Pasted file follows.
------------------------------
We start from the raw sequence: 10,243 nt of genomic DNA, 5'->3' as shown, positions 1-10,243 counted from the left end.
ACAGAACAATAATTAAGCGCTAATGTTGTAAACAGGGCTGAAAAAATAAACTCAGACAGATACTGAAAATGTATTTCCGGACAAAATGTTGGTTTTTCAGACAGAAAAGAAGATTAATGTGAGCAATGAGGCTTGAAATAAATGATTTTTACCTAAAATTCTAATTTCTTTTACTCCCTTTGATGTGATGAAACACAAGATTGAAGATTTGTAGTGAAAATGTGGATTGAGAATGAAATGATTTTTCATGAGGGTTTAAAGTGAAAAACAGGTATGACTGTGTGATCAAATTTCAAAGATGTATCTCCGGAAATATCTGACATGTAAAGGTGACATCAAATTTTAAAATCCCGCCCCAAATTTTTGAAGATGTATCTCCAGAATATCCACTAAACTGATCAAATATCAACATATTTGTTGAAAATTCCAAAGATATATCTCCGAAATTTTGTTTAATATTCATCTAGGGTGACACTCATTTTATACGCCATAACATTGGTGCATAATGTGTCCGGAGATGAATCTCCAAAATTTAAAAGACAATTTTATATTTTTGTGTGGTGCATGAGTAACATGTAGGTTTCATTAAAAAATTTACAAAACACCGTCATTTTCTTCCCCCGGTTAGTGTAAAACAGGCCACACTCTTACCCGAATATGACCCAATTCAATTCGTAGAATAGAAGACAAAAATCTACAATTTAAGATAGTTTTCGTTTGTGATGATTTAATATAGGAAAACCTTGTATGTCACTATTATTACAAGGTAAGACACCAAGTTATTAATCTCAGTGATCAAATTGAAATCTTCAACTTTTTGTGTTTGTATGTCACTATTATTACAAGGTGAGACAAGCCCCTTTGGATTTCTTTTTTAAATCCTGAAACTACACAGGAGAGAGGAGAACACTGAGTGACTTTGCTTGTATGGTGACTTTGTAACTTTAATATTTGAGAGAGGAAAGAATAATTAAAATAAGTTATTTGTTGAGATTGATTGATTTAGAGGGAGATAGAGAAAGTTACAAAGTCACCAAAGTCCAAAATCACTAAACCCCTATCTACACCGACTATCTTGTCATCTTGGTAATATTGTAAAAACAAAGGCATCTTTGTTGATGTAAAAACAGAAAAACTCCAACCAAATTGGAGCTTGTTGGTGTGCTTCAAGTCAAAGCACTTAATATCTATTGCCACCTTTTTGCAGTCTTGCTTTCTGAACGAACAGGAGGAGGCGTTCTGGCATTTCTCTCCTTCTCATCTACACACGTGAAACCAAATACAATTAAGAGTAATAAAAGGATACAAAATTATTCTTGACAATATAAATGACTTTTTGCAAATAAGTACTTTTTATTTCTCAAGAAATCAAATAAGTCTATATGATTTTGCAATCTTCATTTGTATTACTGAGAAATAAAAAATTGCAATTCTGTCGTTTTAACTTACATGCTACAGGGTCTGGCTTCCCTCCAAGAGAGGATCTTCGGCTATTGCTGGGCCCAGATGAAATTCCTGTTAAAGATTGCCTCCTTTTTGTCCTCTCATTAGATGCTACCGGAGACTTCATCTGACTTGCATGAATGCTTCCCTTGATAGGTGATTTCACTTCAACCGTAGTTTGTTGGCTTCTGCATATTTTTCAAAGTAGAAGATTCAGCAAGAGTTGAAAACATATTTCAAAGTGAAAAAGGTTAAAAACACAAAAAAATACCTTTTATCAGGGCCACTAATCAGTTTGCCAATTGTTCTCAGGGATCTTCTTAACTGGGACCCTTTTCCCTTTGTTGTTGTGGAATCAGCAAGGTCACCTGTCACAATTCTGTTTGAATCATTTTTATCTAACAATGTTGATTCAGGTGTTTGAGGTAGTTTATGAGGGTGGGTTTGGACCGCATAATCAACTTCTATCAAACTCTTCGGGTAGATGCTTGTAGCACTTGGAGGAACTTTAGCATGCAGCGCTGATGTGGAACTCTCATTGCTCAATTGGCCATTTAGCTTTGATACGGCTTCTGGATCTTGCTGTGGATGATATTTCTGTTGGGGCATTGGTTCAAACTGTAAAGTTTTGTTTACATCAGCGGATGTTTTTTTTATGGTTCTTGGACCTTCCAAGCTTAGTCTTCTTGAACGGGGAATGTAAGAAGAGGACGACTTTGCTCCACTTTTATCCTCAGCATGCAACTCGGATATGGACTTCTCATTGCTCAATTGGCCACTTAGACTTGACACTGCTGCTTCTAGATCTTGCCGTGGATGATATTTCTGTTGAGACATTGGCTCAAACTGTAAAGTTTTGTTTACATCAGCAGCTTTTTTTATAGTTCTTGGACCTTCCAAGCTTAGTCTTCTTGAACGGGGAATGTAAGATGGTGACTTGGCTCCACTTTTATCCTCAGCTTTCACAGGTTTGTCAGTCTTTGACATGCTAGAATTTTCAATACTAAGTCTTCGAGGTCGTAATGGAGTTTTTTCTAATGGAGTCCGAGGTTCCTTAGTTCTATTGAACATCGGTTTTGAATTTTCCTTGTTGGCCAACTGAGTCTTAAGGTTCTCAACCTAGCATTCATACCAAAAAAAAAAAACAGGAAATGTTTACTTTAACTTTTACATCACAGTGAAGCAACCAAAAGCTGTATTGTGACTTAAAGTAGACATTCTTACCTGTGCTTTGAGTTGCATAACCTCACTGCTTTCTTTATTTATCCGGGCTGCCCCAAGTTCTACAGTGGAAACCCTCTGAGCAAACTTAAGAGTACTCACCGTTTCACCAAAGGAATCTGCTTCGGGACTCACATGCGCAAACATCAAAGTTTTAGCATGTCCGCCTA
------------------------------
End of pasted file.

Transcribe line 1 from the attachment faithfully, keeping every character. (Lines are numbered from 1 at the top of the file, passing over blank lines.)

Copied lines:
We start from the raw sequence: 10,243 nt of genomic DNA, 5'->3' as shown, positions 1-10,243 counted from the left end.